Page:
The Standup Trainer Newsletter
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Welcome to all new and continuing
In this issue:
Dr. Standup Answers Your Most
Pressing Presentation Questions
You are all invited to submit any presentation-skills-related question to Dr. Standup. (You are invited to submit any unrelated questions as well, but no promises on how useful the answers will be!)
You are also invited to respond to any question with answers of your own. (The Doctor is magnanimous and will publish alternative responses.)
And now, this month's question . . .
Dear Dr. Standup:
I am puzzled about how to incorporate handouts into my presentation. Do I give them out before the session, at the beginning, during, at the end, or after? Which is best?
Hoping to Get a Big Hand(out)
Boy, you sure ask a lot of questions! (Just kidding!)
It all depends on what the purpose of your handout is:
1. Is it to advertise your business and give your session participants an easy way to contact you after the session?
Then it might not matter when you distribute them, as long as they're in people's hands before they leave the session. You could even race your attendees to the door and personally hand each one a handout as you thank them profusely for coming.
(This technique will also prevent the depression that can set in when you realize that many of the handouts, which you distributed at the beginning of the session, are still sitting on the chairs of the fleeing audience members.)
2. Is it to provide your participants with the instructions for an interactive activity during your presentation?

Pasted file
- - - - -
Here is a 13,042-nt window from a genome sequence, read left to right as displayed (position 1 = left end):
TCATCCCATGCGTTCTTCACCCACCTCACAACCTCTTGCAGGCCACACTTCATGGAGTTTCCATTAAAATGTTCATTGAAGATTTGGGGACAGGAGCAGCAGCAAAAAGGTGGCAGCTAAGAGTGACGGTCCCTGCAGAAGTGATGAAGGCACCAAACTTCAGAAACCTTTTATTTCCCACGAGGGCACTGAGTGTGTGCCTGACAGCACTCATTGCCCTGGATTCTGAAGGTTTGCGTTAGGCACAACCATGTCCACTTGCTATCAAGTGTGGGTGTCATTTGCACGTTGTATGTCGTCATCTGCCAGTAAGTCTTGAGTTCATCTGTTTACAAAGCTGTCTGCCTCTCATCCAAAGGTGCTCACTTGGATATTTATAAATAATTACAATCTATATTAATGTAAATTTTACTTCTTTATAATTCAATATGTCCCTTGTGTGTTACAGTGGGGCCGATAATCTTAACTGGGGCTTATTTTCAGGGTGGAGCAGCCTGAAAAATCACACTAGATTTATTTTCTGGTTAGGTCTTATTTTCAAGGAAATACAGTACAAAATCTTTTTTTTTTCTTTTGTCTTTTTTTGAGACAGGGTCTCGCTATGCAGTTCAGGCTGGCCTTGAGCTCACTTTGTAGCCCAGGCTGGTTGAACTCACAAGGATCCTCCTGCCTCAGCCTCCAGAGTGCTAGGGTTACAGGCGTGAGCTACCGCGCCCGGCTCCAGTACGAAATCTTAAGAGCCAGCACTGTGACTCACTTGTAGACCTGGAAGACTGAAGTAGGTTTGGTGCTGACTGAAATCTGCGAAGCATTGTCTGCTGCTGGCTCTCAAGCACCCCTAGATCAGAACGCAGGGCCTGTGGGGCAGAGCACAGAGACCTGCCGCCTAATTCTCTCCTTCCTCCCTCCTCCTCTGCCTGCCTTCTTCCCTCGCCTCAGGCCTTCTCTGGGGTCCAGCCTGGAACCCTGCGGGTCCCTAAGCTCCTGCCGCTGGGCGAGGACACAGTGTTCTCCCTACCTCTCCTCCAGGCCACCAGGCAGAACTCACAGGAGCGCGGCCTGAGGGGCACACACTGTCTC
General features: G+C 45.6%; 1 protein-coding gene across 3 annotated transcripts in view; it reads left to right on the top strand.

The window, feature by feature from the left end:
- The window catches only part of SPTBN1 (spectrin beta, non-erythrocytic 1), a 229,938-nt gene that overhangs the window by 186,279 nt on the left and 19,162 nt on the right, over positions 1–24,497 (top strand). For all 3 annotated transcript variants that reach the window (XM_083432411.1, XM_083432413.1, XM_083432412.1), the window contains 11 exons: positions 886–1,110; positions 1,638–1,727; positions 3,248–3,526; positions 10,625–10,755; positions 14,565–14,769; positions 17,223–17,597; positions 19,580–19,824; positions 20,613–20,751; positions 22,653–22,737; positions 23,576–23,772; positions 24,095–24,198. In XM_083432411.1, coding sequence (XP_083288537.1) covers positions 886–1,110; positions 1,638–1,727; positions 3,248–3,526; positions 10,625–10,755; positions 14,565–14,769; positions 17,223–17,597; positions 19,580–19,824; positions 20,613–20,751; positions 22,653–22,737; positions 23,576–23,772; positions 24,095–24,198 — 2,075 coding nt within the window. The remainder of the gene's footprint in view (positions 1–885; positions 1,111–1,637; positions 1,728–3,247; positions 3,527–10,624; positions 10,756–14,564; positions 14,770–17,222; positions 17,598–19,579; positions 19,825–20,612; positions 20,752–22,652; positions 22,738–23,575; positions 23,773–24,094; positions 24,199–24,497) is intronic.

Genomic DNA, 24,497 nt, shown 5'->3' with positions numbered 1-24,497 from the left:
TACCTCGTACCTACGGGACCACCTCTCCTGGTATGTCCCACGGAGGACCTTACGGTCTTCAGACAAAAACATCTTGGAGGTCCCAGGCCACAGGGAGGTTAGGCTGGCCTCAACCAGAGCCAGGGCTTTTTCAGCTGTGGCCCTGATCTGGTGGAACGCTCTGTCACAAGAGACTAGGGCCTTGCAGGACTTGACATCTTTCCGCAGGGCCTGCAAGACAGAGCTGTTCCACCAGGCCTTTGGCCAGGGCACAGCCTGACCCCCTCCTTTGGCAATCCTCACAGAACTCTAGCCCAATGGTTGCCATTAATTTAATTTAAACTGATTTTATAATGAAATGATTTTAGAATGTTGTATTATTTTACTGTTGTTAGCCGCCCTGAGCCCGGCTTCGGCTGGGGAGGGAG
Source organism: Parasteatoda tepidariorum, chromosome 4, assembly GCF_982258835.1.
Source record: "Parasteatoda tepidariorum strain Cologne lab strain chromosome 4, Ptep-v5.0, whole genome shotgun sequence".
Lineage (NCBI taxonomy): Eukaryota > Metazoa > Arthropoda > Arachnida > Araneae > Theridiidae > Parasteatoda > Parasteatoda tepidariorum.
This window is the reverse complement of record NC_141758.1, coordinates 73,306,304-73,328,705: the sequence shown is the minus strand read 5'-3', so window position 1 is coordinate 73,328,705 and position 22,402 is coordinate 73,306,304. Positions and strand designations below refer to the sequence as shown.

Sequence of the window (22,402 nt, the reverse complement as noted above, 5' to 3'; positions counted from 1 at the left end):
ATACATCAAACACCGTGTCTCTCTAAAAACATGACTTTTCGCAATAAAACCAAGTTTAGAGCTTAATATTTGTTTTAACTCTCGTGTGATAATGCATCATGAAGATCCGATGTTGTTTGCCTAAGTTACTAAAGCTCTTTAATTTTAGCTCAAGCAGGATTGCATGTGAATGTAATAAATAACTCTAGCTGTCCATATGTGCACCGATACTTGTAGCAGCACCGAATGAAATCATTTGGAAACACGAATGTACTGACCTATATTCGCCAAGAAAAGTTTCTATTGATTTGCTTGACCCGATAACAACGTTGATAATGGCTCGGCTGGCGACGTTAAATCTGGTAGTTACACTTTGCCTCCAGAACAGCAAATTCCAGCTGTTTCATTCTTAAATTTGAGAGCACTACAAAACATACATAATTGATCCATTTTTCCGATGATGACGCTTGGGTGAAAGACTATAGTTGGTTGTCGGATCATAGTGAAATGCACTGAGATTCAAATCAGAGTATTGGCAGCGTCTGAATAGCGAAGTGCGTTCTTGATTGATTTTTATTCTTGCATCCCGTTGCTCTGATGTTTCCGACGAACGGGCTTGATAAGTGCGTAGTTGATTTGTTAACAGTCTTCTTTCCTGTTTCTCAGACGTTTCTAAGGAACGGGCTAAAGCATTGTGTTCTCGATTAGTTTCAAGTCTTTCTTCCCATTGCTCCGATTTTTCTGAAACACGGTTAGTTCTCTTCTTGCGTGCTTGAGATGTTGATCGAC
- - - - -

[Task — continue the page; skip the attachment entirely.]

If so, then you would need to gauge when the time would be right to distribute the handout. If you give it out too early, the attendees will be reading it ahead of time, which could spoil the spontaneity of the exercise. Best to hand it out just in time for the activity.
Of course, you could also try the old school "blue book" technique and put, in large letters on the front of your handout, the words DO NOT TURN THE PAGE UNTIL TOLD TO DO SO! (I would advise this only if striking fear into the hearts of your audience members is one of your goals. People have been known to let out a primal scream when they see these words.)
3. Is it to provide paper upon which your attendees can take notes?
If this is your purpose, then you have at least three options here:
a. You can simply distribute blank sheets of paper at the start of the session and tell them to note-take away (the old college technique).
b. You can provide the old reliable PowerPoint handout at the start, with four slides per page and white lines next to the slides for notes. This is probably the easiest handout to create, as PowerPoint does it all for you. It's also, in my humble opinion, the most boring and least effective method.
c. You can provide a handout that follows your presentation but is interactive and interesting. This takes the most time and energy to create, but it will most likely increase retention as attendees who are "forced" to take specific notes will probably remember much more than those who just doodle in the margins of the PowerPoint slides.
Julius E. Eitington, in his book, The Winning Trainer (Butterworth-Heinemann, 4th edition, 2001), offers this interesting interactive handout idea. On a sheet of paper, list two columns, one headed "POINT MADE IN TALK" and the other headed "MY RELEVANT PERSONAL EXPERIENCE." Then number at least five rows down with space for the participants to write their responses.